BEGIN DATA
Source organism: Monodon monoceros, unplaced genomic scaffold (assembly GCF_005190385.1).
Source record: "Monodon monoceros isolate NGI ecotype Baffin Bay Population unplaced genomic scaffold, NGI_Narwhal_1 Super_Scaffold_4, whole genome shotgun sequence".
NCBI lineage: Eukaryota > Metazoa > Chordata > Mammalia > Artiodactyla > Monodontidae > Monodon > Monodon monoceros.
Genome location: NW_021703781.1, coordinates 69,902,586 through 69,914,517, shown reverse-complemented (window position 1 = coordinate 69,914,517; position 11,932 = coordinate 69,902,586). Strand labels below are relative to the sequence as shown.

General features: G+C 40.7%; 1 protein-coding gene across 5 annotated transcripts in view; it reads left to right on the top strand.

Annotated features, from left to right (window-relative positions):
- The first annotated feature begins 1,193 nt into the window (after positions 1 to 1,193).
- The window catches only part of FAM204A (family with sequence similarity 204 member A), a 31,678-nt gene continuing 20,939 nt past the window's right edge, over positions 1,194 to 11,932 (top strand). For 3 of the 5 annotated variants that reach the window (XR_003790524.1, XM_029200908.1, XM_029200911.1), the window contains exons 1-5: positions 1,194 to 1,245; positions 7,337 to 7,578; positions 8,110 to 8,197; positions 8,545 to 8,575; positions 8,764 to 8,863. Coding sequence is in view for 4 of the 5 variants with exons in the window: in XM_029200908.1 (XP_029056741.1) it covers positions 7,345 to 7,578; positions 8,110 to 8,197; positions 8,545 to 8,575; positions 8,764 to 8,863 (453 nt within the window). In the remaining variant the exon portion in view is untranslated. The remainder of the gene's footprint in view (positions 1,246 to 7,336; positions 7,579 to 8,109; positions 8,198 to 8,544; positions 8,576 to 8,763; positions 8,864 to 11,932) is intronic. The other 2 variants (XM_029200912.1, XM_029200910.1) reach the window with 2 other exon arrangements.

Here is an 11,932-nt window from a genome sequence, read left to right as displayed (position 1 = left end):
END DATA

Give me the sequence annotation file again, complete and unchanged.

Source organism: Monodon monoceros, unplaced genomic scaffold (assembly GCF_005190385.1).
Source record: "Monodon monoceros isolate NGI ecotype Baffin Bay Population unplaced genomic scaffold, NGI_Narwhal_1 Super_Scaffold_4, whole genome shotgun sequence".
NCBI lineage: Eukaryota > Metazoa > Chordata > Mammalia > Artiodactyla > Monodontidae > Monodon > Monodon monoceros.
Genome location: NW_021703781.1, coordinates 69,902,586 through 69,914,517, shown reverse-complemented (window position 1 = coordinate 69,914,517; position 11,932 = coordinate 69,902,586). Strand labels below are relative to the sequence as shown.

General features: G+C 40.7%; 1 protein-coding gene across 5 annotated transcripts in view; it reads left to right on the top strand.

Annotated features, from left to right (window-relative positions):
- The first annotated feature begins 1,193 nt into the window (after positions 1 to 1,193).
- The window catches only part of FAM204A (family with sequence similarity 204 member A), a 31,678-nt gene continuing 20,939 nt past the window's right edge, over positions 1,194 to 11,932 (top strand). For 3 of the 5 annotated variants that reach the window (XR_003790524.1, XM_029200908.1, XM_029200911.1), the window contains exons 1-5: positions 1,194 to 1,245; positions 7,337 to 7,578; positions 8,110 to 8,197; positions 8,545 to 8,575; positions 8,764 to 8,863. Coding sequence is in view for 4 of the 5 variants with exons in the window: in XM_029200908.1 (XP_029056741.1) it covers positions 7,345 to 7,578; positions 8,110 to 8,197; positions 8,545 to 8,575; positions 8,764 to 8,863 (453 nt within the window). In the remaining variant the exon portion in view is untranslated. The remainder of the gene's footprint in view (positions 1,246 to 7,336; positions 7,579 to 8,109; positions 8,198 to 8,544; positions 8,576 to 8,763; positions 8,864 to 11,932) is intronic. The other 2 variants (XM_029200912.1, XM_029200910.1) reach the window with 2 other exon arrangements.

Here is an 11,932-nt window from a genome sequence, read left to right as displayed (position 1 = left end):